11. 11. Systems view of creativity in AZ context (7 projects 1975-85) 1975- Key aspects: Flexibility, core competence & endurance Domain (At company level) Hässle & ICI, Alderly Selects Transmits Novelty Information Organisational Individuals Field creativity & Teams (Line & Project (communities of organisation) practice) Stimulates Novelty Key aspects: Key aspects: Scientific champions, Swift decisions, idle time pathfinders & intrinsic & open climate motivation Ref. Sundgren, M. & Styhre, A. (2003) Creativity a volatile key of success: Creativity in new drug development, Creativity and Innovation Management, 12 (3): 145-161. Mats Sundgren | Global Discovery and Development Innovation Forum 2010 | 8-9 March, Edinburgh 11
  12. 12. 6 Drivers of organisational creativity Based on AZ research
  13. 13. #1 Balance intrinsic & extrinsic motivation The intrinsic motivation principle of creativity suggests that people will be most creative when they are primarily intrinsically motivated • It is the engagement to work/science because it is interesting, involving, exciting interesting involving exciting, satisfying, or personally challenging without obvious external incentives • Need to secure the balance since there is a risk of only being concerned by extrinsic motivation • E.g. the traditional way of evaluating & rewarding • Crucial driver of organisational creativity & science progress • Or as Robert Sternberg put it “creativity may not only require motivation, but also generate it ” Mats Sundgren | Global Discovery and Development Innovation Forum 2010 | 8-9 March, Edinburgh 13
  14. 14. #2 Promote informal networks One important answer of the question where is creativity • Interaction, communication, social contacts, and information exchanges that occur outside an employee’s ordinary line and project organisation • Answers partly the question were is Perception of creative action in P ti f ti ti i Networks vs. creativity 70 Project meetings Satisfaction score % 61 59 60 • Important translators in different 50 interfaces of knowledge 40 29 30 26 • Get ideas rolling between projects and 20 different functions 10 0 • Alternative arena for communicating Networks Project meetings ideas IM&KM Survey in AZ R&D (N= 504 & 975) 2004 (Mean, N=504) 2007 (Mean, N=975) • Is primarily driven by intrinsic motivation p y y Mats Sundgren | Global Discovery and Development Innovation Forum 2010 | 8-9 March, Edinburgh 14
  15. 15. #3 Enhance information sharing A successful transfer of corporate knowledge is the backbone of organisational creativity • Today, a llarge amount of iinformation and d t f f ti d knowledge sharing reside in silos - the very fuel for creativity is that individuals, g y , groups, p, projects have access to maximum information • To enable new modes of thinking and association f i i i i patterns by reusing the organisation’s entire information capital • Often the “logistics of information” including ownership, values and political aspects poses a real problem of information sharing • Important link to informal networks Mats Sundgren | Global Discovery and Development Innovation Forum 2010 | 8-9 March, Edinburgh 15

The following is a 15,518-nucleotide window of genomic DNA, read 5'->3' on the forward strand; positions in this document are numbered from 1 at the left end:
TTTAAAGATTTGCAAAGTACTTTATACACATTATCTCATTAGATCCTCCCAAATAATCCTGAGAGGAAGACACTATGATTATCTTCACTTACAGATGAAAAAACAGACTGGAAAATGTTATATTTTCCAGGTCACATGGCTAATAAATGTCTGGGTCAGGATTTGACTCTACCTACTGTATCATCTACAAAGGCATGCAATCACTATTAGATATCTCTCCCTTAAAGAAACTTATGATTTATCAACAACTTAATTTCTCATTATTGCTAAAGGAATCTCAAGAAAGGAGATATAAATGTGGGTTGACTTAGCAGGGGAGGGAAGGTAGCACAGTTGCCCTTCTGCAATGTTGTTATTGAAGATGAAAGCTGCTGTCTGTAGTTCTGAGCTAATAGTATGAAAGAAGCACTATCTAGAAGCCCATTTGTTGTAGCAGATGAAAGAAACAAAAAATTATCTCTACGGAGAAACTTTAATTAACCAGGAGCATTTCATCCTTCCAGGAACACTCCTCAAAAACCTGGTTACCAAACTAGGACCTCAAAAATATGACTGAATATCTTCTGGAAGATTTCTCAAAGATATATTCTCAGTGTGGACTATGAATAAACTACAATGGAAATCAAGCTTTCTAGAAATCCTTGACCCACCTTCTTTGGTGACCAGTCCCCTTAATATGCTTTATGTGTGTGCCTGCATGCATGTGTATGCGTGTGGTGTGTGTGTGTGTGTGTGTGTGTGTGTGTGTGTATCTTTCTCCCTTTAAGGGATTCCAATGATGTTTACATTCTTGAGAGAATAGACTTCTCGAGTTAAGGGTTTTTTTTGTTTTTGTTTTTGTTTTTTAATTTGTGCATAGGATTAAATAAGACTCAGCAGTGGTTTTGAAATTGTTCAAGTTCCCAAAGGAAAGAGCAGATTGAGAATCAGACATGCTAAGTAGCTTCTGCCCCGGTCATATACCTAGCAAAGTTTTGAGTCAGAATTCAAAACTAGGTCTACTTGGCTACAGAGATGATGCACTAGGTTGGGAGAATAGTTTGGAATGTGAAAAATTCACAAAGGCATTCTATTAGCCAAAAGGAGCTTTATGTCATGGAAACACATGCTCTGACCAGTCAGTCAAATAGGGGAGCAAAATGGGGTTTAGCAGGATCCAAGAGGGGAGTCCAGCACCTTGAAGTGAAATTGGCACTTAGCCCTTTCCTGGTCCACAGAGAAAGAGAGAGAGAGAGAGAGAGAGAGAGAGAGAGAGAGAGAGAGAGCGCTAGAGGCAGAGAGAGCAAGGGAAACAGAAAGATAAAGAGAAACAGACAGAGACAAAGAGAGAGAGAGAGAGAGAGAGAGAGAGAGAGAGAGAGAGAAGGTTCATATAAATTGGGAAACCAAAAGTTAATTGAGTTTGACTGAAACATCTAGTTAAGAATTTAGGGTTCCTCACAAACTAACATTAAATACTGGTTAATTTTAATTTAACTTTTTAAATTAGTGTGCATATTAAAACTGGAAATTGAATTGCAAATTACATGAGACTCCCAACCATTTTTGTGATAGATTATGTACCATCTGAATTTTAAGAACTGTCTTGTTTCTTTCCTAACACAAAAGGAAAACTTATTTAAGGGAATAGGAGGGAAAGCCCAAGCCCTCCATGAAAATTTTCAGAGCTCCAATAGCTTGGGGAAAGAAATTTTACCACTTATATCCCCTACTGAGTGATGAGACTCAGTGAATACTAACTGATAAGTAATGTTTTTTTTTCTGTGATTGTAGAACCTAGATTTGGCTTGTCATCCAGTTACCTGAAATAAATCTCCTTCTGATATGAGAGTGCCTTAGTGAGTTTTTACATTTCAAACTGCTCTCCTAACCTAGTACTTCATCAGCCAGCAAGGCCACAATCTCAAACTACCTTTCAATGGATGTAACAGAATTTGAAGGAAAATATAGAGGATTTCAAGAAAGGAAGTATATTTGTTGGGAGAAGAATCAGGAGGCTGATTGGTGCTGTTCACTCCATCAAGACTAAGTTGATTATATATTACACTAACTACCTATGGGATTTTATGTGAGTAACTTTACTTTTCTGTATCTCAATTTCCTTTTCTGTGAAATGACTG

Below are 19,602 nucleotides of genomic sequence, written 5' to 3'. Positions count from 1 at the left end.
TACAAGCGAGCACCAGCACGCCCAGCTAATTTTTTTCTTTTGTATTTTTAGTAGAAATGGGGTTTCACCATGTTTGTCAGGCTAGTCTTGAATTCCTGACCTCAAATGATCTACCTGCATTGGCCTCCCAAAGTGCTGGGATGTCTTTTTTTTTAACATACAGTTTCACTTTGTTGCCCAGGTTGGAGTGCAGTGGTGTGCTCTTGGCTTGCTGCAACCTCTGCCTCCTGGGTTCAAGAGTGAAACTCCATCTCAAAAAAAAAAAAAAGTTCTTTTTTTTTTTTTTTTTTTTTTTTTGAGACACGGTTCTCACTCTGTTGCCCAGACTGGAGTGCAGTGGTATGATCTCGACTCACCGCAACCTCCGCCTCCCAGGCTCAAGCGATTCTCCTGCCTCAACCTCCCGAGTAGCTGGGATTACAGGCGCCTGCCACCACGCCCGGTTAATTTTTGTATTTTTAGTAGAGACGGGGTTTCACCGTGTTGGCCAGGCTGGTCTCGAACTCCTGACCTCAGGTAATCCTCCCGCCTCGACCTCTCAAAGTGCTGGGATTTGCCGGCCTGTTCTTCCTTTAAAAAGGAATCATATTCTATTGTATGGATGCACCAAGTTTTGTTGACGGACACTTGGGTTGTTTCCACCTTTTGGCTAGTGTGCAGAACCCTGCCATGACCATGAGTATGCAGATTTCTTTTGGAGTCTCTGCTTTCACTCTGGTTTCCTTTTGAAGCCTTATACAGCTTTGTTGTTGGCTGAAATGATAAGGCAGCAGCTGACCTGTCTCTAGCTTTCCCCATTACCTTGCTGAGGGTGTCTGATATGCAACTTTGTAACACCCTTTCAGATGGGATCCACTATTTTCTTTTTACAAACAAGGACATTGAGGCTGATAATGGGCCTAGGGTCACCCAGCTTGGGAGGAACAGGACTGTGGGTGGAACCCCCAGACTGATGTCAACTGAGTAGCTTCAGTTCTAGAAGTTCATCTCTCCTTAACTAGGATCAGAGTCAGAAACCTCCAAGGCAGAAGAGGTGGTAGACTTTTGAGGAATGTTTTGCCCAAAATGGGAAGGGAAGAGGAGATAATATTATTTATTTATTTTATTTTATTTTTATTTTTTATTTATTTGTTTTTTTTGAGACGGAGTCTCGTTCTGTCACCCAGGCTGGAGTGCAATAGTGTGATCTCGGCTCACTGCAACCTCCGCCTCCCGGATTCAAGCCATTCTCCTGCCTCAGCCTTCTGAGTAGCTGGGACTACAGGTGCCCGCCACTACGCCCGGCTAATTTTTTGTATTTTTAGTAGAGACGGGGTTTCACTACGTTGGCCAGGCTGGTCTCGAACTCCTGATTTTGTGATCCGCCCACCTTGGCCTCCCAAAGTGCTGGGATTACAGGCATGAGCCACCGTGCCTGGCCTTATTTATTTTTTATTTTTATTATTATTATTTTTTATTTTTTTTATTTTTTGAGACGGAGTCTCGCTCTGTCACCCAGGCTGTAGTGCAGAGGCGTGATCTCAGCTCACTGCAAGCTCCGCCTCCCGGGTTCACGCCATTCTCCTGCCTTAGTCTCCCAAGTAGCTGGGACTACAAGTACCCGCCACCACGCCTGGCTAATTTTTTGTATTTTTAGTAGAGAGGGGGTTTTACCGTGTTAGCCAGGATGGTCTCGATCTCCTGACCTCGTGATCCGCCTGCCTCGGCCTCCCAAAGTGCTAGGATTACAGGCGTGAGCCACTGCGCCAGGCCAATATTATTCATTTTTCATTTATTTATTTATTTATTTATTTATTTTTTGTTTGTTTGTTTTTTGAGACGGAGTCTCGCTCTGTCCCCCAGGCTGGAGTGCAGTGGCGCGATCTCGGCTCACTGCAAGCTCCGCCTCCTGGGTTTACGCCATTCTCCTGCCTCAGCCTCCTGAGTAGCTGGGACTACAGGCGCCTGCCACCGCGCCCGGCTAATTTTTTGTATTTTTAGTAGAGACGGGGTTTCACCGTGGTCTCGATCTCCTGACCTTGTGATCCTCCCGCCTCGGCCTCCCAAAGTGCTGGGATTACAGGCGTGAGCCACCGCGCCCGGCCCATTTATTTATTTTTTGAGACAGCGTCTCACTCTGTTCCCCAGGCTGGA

16. 16. #4 Exploit intuition as an organisational resource What defies the day-to-day vocabulary is referred to as intuition; radical thinking • Broad competence together with extensive experience • Ability to apply scientific knowledge and to see consequences of various experiments before formal proof is acquired • Play an intrinsic part of the creative process in drug development • Whil intuition iis not capable of establishing it lf While i t iti t bl f t bli hi itself as a legitimate resource in organisations because p g g of its place outside of language and knowledge g transfer Mats Sundgren | Global Discovery and Development Innovation Forum 2010 | 8-9 March, Edinburgh 16
  17. 17. #4 Exploit intuition as an organisational resource “Yes, especially on the discovery side, it is like walking in a labyrinth, you face many decision points and the thing is not to jump in the wrong di direction t ti too many ti times. The first thing you need is luck, and then it is the other, what people call intuition … And then there is the question: what is intuition? Intuition is probably j p y just that, of having a very incomplete, a very g y p y fragmentary basis and of being able, despite only having fragments, to see a pattern that leads your decision in a certain direction” (Arvid Carlsson, Nobel laureate in medicine) Mats Sundgren | Global Discovery and Development Innovation Forum 2010 | 8-9 March, Edinburgh 17
  18. 18. #5 Secure political entreprenurship The creative process in organisations requires understanding, patience, and an awareness of organisational politics • Political entrepreneurship is not aimed at gaining individual power, • but it requires the ability to operate in an organisation combining organisation, skills with enabling activities such as intervention in political processes • On a practical level political entrepreneurship may involve: • Managing political relationships for ensuring the legitimacy of new ideas • Increasing the possibility to get a fair evaluation of creative ideas • Skills Skill iin rational persuasion and b i ti l i d being capable of advocating h /hi bl f d ti her/his ideas within a field of competing choices and objectives characterised by scarce resources • Enhancing the creative output g p Mats Sundgren | Global Discovery and Development Innovation Forum 2010 | 8-9 March, Edinburgh 18